“Our Climate Is Changing Faster Than Our Infrastructure Can Respond.” NYC Under Water – What Will Become of the Subway System?

After a week of devastating, heavy rainfall and consequential floods, New York has been under direct attack from the climate crisis, officials say.

Flooding Catastrophe

A flooding catastrophe gripped New York City, and a city official squarely placed the blame on the climate crisis.

The dire situation happened due to a large storm system that settled over the region on Thursday night.

The five boroughs of New York, parts of upstate New York, New Jersey, and Connecticut were all under flood watches and warnings as the storm raged on. 

Relentless rainfall battered the city, disrupting the Friday morning rush hour commute and bringing life to a standstill.

New York Governor Kathy Hochul swiftly declared a state of emergency as the deluge submerged highways halted the subway system, and even flooded a terminal at LaGuardia. 

“Shelter In Place”

Mayor Eric Adams urged New Yorkers to stay home or “shelter in place” as the city faced the prospect of up to eight inches of rain, but people were adamant that Adams’ warning was “Too little too late.”

Meteorologists cautioned that the ongoing flooding could be historic, with rainfall pouring down at a rate of one to 2.5 inches per hour in some areas.

The Brooklyn Navy Yard, for instance, received 2.58 inches of rain in just one hour, far surpassing the city’s infrastructure capabilities.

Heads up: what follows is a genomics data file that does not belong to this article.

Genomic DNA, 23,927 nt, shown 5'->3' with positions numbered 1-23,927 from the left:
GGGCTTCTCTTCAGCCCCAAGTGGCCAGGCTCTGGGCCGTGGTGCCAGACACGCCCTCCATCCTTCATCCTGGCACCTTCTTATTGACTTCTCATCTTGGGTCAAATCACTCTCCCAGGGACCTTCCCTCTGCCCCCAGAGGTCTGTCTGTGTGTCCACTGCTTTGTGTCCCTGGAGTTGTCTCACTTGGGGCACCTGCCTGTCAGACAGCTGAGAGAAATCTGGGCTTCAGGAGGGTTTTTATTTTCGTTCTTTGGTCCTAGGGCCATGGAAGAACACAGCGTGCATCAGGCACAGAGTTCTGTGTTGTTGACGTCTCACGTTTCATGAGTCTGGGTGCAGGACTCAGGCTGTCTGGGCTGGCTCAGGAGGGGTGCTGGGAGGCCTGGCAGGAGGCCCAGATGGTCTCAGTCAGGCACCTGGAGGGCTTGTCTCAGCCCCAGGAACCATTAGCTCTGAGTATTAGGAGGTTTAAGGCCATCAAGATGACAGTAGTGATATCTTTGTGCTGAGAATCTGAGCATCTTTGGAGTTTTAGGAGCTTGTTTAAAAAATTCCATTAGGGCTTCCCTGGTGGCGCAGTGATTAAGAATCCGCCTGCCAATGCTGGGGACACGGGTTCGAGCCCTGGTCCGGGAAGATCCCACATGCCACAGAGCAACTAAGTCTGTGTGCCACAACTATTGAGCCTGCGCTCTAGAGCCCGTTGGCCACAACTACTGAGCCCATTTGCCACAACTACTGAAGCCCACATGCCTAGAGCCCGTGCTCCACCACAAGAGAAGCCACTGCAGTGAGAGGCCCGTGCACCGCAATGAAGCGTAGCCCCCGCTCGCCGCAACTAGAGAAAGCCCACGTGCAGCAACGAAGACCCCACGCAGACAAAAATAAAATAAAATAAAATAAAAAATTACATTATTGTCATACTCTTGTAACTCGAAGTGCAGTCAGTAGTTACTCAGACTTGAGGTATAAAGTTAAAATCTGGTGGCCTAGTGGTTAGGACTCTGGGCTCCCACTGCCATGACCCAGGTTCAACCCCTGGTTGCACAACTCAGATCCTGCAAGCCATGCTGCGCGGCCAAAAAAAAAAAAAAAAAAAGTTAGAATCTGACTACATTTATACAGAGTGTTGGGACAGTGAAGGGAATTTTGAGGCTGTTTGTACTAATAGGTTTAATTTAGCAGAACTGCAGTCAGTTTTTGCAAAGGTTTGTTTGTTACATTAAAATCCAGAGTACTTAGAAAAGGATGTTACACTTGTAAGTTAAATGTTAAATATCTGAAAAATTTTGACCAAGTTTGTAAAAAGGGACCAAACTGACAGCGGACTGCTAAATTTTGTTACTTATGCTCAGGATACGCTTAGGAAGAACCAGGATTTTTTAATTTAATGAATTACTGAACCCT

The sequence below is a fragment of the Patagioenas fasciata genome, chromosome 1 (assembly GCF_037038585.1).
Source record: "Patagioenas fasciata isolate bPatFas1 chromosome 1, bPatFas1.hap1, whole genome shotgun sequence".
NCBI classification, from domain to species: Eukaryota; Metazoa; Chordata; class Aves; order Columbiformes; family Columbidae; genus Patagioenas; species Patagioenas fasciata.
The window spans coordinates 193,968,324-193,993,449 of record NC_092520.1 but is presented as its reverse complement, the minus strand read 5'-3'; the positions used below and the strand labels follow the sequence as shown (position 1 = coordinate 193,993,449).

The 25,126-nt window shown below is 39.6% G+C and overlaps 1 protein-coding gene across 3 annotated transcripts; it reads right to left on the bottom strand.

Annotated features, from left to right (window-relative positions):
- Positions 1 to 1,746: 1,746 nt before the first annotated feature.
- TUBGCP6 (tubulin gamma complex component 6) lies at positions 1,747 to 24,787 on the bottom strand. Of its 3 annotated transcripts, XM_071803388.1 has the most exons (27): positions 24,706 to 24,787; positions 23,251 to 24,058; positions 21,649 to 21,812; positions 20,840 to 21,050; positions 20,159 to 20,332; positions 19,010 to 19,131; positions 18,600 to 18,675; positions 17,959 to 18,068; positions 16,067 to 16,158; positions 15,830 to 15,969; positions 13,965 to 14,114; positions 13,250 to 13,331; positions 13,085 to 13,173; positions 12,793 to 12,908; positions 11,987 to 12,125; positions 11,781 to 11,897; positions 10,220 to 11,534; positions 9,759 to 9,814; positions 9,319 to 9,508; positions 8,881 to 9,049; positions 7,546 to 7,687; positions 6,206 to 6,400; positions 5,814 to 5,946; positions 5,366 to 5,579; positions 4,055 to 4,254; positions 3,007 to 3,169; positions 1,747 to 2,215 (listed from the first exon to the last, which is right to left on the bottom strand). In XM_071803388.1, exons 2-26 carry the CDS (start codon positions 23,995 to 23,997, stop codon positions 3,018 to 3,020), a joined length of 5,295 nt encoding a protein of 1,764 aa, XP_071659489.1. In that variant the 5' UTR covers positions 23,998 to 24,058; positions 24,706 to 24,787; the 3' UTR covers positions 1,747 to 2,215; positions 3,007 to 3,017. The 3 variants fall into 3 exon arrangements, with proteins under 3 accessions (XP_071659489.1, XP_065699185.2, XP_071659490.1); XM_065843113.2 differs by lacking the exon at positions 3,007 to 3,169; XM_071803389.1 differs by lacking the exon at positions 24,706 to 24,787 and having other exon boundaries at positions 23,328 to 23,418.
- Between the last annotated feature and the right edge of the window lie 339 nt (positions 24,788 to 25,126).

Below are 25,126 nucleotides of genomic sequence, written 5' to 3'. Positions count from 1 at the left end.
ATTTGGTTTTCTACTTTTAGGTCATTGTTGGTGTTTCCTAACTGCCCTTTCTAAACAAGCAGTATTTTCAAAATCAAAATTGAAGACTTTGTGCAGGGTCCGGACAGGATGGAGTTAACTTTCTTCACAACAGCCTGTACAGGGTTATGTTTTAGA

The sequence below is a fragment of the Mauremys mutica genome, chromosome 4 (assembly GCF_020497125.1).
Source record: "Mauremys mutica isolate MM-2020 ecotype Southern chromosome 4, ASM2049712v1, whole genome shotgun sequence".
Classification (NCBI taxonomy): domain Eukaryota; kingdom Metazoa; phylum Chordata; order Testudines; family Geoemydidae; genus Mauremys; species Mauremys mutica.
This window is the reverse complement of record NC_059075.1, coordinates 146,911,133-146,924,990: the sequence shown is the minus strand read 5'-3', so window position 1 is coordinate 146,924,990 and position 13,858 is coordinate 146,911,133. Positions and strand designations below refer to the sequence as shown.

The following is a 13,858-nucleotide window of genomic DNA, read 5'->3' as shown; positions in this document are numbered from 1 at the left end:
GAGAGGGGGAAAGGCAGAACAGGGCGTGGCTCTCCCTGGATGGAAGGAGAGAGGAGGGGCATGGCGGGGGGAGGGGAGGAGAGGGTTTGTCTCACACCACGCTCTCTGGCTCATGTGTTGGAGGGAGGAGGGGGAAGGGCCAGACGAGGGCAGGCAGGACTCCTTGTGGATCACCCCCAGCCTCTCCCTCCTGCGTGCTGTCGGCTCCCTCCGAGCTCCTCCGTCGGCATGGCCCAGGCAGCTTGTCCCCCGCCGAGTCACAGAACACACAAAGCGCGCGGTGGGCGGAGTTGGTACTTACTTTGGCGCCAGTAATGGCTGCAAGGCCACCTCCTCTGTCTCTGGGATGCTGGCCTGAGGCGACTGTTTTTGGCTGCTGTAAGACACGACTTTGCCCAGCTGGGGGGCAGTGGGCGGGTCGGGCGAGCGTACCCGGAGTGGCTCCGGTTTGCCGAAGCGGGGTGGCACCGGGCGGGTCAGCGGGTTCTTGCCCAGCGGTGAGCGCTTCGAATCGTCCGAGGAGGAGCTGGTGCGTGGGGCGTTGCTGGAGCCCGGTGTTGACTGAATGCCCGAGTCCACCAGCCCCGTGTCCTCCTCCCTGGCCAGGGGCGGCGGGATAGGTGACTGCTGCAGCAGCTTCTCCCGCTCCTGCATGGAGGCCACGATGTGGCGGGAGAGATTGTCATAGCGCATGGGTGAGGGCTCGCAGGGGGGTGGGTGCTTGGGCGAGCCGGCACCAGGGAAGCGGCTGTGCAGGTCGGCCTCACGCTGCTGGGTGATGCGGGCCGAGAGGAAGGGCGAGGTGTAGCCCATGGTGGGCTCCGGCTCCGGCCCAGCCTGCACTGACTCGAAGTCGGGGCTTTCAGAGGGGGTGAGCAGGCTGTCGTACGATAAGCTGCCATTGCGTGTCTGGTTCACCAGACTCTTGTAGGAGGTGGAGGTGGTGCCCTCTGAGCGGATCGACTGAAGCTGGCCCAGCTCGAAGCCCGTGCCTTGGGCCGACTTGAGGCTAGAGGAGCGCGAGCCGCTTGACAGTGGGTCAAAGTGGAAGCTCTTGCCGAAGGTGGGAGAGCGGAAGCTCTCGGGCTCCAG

Rohit Aggarwala, Commissioner of New York’s Department of Environmental Protection, affirmed that the flooding crisis is a direct result of climate change, “Our climate is changing faster than our infrastructure can respond.”

Alarming Record Breaking

Friday saw an alarming record broken, becoming the wettest September day on record at JFK Airport.

A staggering 6.08 inches of rain had fallen since midnight, surpassing the previous record set by Hurricane Donna in 1960.

In a hotter world, storms carry more moisture, leading to a higher probability of intense rainfall, such as the one New York just experienced.

The Northeastern United States has witnessed a 55% increase in the volume of rain during very heavy events from 1958 to 2016, primarily due to the human-induced climate crisis.

Global warming amplifies ocean heat, supercharging storms and prolonging their duration while intensifying rainfall.

Storm Surges, a Real Threat

This phenomenon has a direct connection to the escalating climate crisis driven by fossil fuel emissions.

The latest UN climate report highlights a 30% increase globally in the frequency of “1-in-10 year” extreme rainfall events.

Climate change, compounded by rising sea levels, poses a severe threat, especially concerning storm surges.

Governor Kathy Hochul’s immediate declaration of a state of emergency encompassing New York City, Long Island, and the Hudson Valley underscores the severity of the situation. 

Basements and Sewers

Officials are particularly worried about residents in basement properties facing heightened risks during this weather crisis.

The outdated 120-year-old sewer system struggled to cope with the deluge and needs urgent upgrading to match the changing climate patterns.

The infrastructure is no longer sufficient to handle the increasing intensity of storms.

The subway system, a lifeline for New Yorkers, ground to a halt as water inundated tunnels and tracks.

With highways submerged and critical transportation services paralyzed, the flooding crisis has been a wake-up call exposing the vulnerability of the city’s infrastructure.

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The post “Our Climate Is Changing Faster Than Our Infrastructure Can Respond.” NYC Under Water – What Will Become of the Subway System? first appeared on The Net Worth Of.

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